United’s Sucker Bet: If You’re Hungry Enough, You’ll Waste Your Miles

Conde’ Nast‘s Barbara Peterson looks at the United MileagePlus option to redeem miles for meals at their Newark hub.

As part of an impressive re-do launching for United’s terminal at Newark, there are several top-end eateries going in. One feature that’s being played up is the ability to use miles for food as an instant redemption.

Peterson suggests that this could make sense if your miles have become so devalued that they are now less than a penny.

Roughly speaking it looks like the miles-for-food option gives you about 7/10ths of a penny per point. Which is pathetic. It’s a valuation at which MileagePlus ought to be ashamed of themselves. It’s as though they are telling members that their miles have been devalued to that point.

As much of a beating as United’s miles have taken over the past year, they’re still worth more than that. Don’t be a sucker.

The answer depends a lot of what type of flier you are, says Gary Leff, a loyalty program expert. He says he’s skeptical of the miles for merchandise options that airlines are pushing. “Miles should be used almost exclusively for travel,” he says, or “for experiences you couldn’t pay for yourself.”

But there’s one situation where the mileage shopping spree makes sense, he says: When you have an “orphan” account with so few miles —say, under 10,000—that you could never hope to score an award ticket. Those are typically the accounts that draw those cut-rate subscription deals for obscure magazines. Leff says he’s burned some low balances on merchandise in the past, and that it can be a good value.

“The bottom line is that an airline is going to have to come out of pocket for merchandise or food and isn’t going to give you a very good deal when they do it,” Leff explains. At the prices posted at Newark, he says, redemption is worth about 7/10ths of a cent per mile, and “redemptions don’t drive much less value than that.”

Airline miles for good for air travel. Hotel points are good for hotel awards, except that Starwood Preferred Guest Starpoints are great for airline mileage transfers.

Flexible points currencies that transfer at a good (generally, one-to-one or better) rate to airline miles are best for transfers to airline miles.Hotel points transfers are never as good a deal.

Here’s why: the economic model of airline saver awards is that the airline effectively sells distressed inventory at a discount to the frequent flyer program, and in mass quantities. That means the frequent flyer program can get a whole lot more value for its rebate investment than using the same rebate/expense in another way.

Hotel programs charge more per point, because their costs are higher, generally speaking a hotel program will give you any available standard room for their points and that can be a costly redemption.

In contrast an airline saver award is going to be for space the airline expects not to be able to sell.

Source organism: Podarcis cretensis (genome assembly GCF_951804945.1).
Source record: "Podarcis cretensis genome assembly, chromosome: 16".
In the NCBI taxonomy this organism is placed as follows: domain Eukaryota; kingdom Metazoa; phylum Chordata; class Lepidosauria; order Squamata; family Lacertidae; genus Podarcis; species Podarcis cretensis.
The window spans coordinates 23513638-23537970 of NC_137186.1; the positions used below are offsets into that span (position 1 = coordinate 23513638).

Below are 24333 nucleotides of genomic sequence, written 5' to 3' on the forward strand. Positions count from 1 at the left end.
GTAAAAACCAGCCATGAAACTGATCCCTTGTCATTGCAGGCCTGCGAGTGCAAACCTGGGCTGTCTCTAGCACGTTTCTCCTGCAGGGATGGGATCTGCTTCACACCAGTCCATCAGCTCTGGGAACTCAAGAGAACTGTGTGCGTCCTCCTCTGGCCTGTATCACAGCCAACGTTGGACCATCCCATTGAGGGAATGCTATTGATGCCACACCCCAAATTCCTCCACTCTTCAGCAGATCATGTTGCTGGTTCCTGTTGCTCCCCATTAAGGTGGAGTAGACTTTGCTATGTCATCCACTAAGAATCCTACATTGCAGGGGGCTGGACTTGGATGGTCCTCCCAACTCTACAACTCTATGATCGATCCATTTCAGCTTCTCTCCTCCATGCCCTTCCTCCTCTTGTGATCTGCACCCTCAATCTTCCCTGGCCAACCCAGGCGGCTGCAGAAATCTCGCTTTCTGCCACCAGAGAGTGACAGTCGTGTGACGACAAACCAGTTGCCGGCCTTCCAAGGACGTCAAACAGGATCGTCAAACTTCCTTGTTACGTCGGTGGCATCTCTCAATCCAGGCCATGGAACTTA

If an airline buys you a $300 appliance, it is going to cost the airline close to $300. Sure, there may be a discount arrangement based on quantities purchased, but the discount isn’t going to materially change the economics of the arrangement.

In contrast, a saver economy seat on a plane might cost the program less than $30. There’s not just a rebate in the form of an airline seat, there’s also leverage.

Ok, I Give You This Limited Excuse

If you have a small number of miles in an account — and I usually suggest earning more rather than cashing out — it can make sense to redeem if you believe you won’t earn more.

I had about 4500 Etihad Guest miles and no particular expectation that I would build that balance. And I needed a new wallet. Etihad has some of the most extensive miles for merchandise redemption options.

Still, a new wallet is hardly a reason to remain loyal. Miles have been able to give me the sort of travel and experiences that I would never be able to afford in my entirely life. I travel more, and well beyond my means, because I’ve had access to these programs. I’d never trade them for merchandise, not even a lawn gargoyle.

And if you find yourself in United’s terminal at Newark, it’s highly likely you’re about to earn more miles so you’re not really in the situation of having orphan miles, an account balance that won’t ever grow.

The Only Other Great Value Redemption

Miles for experiences can be a good deal, something for which there’s not a ready market price.

When you’re leveraging the connections, the sponsorship, or other clout that a multibillion-dollar business has to open doors you can’t open on your own there tends to be much greater value.

These redemptions aren’t always cheap, but they can be for things you couldn’t buy yourself.. opening the door to experiences.


About Gary Leff

Gary Leff is one of the foremost experts in the field of miles, points, and frequent business travel - a topic he has covered since 2002. Co-founder of frequent flyer community InsideFlyer.com, emcee of the Freddie Awards, and named one of the "World's Top Travel Experts" by Conde' Nast Traveler (2010-Present) Gary has been a guest on most major news media, profiled in several top print publications, and published broadly on the topic of consumer loyalty. More About Gary »

More articles by Gary Leff »

Comments

Leave a Reply

Your email address will not be published. Required fields are marked *